http://www.digitaljournal.com/tech-and-science/science/super-tough-antibiotic-to-fight-superbugs/article/493893

Super-tough antibiotic to fight superbugs

Posted May 30, 2017 by Tim Sandle
Microbiologists have managed to ‘re-engineer’ an existing antibiotic so that it can take on one of the most threatening ‘superbugs’: the genera of vancomycin-resistant enterococci.
Petri dish containing CRE
Petri dish containing CRE
CDC
The antibiotic that has been re-designed is vancomycin and the alteration makes the new version far more potent than the exiting drug. Vancomycin is an antibiotic intended to treat a number of bacterial infections. The drug is administered intravenously for complicated skin infections, bloodstream infections, endocarditis, bone and joint infections, and meningitis.
The re-design of the antibiotic comes from The Scripps Research Institute. The organisms that the drug is aimed at are vancomycin-resistant enterococci. The increasing emergence of vancomycin-resistant enterococci has caused concerns for health institutes and hospitals worldwide. Infection is more likely in people with chronic diseases like diabetes or patients who have recently received antibiotics. The mechanism of resistance to vancomycin found in enterococcus involves the alteration of the way the organism forms its cell wall (made up of a material called peptidoglycan). To become vancomycin-resistant, vancomycin-sensitive enterococci typically obtain new DNA from mutated cells.
Key to the re-design is to enable vancomycin to tackle bacteria in different ways. By having more than one mechanism of attack this means that it is harder for bacteria to develop resistance. The lead researcher Dr Dale Boger told BBC News: "We made one change to the molecule vancomycin that overcomes what is the present resistance to vancomycin. And then we added to the molecule, two small changes that built into the molecule, two additional ways in which it can kill bacteria.”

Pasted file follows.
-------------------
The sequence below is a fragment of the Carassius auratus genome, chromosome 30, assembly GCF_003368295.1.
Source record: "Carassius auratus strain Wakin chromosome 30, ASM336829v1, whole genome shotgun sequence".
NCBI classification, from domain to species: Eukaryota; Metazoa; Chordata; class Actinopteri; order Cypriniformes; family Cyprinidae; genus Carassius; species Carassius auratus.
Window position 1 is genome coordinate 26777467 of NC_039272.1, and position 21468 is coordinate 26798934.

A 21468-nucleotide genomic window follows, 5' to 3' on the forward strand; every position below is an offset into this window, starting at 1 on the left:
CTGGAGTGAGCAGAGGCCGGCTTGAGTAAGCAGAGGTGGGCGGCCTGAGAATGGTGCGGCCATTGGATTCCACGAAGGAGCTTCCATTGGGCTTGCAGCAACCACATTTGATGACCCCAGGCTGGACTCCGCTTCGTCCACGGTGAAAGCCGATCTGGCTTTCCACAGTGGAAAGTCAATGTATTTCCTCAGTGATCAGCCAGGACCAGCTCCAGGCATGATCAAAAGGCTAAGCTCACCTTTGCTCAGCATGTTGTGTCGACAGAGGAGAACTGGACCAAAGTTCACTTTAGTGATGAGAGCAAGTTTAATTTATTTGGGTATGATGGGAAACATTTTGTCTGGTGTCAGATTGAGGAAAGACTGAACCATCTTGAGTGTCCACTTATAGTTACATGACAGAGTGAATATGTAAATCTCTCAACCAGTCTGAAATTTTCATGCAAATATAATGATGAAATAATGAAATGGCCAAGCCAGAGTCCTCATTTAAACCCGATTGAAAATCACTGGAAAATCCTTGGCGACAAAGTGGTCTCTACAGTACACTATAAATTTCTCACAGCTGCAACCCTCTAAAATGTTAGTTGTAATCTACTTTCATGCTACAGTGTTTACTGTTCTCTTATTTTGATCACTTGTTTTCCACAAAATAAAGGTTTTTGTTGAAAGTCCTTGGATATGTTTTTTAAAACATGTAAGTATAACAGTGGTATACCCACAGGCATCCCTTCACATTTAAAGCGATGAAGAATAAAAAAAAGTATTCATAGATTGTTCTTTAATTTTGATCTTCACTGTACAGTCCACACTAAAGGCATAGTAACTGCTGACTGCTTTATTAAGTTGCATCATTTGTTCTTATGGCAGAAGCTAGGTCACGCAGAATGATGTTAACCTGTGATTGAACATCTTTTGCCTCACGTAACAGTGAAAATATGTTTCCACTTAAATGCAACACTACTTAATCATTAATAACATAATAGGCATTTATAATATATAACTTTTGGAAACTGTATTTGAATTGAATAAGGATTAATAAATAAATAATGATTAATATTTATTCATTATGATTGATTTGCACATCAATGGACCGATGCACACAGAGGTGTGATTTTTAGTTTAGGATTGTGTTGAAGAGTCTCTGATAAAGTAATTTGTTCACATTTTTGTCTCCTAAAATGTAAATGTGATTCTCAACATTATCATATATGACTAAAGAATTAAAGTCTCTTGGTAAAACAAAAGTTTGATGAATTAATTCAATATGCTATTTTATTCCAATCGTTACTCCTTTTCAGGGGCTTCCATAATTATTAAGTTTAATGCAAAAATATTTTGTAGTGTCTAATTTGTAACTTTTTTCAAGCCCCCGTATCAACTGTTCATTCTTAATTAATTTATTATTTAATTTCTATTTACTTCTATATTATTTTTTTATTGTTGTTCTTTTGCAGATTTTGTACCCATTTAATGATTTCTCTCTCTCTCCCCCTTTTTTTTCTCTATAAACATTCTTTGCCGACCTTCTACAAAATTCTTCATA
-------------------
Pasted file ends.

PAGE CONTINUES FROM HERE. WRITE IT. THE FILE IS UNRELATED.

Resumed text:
This means, the researcher explains the antimicrobial drug has three different mechanisms through which it can kill bacteria. This means that bacterial resistance to the antibiotic would be relatively difficult.
The modified antibiotic arose from Dr. Boger's work in total synthesis of complex organic molecules. Under laboratory conditions the antibiotic killed samples of vancomycin-resistant enterococci. This continued for fifty cycles, after which the study was halted.
However, it is important to note, however, that the antibiotic has yet to be tested on animals. Moreover, it remains someway away from a human trial (the scientists behind the development are estimating five years). What is of interest is the potential of the re-designed antibiotic.
The research has been published in the journal PNAS. The research paper is titled “Peripheral modifications of [Ψ[CH2NH]Tpg4]vancomycin with added synergistic mechanisms of action provide durable and potent antibiotics.”